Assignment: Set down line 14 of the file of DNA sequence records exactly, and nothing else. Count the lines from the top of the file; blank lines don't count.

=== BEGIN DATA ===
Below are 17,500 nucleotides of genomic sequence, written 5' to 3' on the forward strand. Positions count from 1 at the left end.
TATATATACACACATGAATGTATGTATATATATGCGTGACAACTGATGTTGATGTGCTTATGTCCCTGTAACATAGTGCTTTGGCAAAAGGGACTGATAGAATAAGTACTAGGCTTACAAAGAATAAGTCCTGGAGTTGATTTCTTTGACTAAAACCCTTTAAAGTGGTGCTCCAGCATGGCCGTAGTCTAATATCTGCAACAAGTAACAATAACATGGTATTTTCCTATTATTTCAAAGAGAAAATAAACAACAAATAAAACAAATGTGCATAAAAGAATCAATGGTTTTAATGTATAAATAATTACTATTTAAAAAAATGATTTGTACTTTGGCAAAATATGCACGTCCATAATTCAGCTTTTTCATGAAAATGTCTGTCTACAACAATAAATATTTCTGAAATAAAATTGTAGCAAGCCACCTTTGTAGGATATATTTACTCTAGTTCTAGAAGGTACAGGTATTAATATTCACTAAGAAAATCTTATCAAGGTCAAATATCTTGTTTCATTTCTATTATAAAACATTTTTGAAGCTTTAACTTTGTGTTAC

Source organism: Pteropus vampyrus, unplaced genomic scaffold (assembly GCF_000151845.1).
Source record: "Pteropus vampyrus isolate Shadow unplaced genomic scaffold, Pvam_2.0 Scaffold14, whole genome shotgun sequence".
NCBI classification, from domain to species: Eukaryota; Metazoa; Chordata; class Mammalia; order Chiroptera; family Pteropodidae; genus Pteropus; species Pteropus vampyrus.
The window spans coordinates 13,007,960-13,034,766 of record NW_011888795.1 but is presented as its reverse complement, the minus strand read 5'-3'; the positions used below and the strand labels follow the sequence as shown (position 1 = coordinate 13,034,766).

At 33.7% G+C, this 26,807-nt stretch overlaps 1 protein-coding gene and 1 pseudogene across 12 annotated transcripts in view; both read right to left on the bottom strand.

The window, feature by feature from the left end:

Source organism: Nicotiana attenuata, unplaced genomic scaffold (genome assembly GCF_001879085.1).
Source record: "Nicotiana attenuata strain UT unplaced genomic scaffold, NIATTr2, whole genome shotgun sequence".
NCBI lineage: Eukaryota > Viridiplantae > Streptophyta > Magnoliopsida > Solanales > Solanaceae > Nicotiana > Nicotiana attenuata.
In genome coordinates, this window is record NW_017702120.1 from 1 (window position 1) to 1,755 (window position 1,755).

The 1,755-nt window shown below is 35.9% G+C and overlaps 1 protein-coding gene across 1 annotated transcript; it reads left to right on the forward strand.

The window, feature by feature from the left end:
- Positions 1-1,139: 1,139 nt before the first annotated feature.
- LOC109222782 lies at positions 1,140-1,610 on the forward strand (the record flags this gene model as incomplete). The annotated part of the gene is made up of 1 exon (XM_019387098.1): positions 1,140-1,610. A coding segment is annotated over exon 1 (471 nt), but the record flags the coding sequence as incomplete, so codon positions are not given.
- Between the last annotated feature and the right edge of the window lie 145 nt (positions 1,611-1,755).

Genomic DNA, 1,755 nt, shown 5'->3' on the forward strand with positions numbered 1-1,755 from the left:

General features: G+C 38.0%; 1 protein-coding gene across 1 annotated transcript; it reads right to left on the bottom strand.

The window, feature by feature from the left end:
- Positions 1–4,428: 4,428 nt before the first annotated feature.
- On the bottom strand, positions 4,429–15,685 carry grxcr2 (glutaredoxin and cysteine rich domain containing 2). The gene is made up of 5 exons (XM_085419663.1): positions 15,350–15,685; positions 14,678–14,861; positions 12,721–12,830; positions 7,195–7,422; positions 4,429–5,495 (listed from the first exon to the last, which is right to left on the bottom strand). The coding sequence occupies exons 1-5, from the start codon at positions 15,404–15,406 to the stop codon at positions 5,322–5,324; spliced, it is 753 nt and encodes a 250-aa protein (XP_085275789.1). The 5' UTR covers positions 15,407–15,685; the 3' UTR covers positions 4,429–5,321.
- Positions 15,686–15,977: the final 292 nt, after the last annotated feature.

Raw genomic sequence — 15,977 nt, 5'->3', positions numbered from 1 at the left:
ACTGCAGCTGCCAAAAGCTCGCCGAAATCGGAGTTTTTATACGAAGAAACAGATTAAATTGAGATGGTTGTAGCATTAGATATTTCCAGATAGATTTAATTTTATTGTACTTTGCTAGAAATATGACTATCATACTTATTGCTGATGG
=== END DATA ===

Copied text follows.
The window, feature by feature from the left end: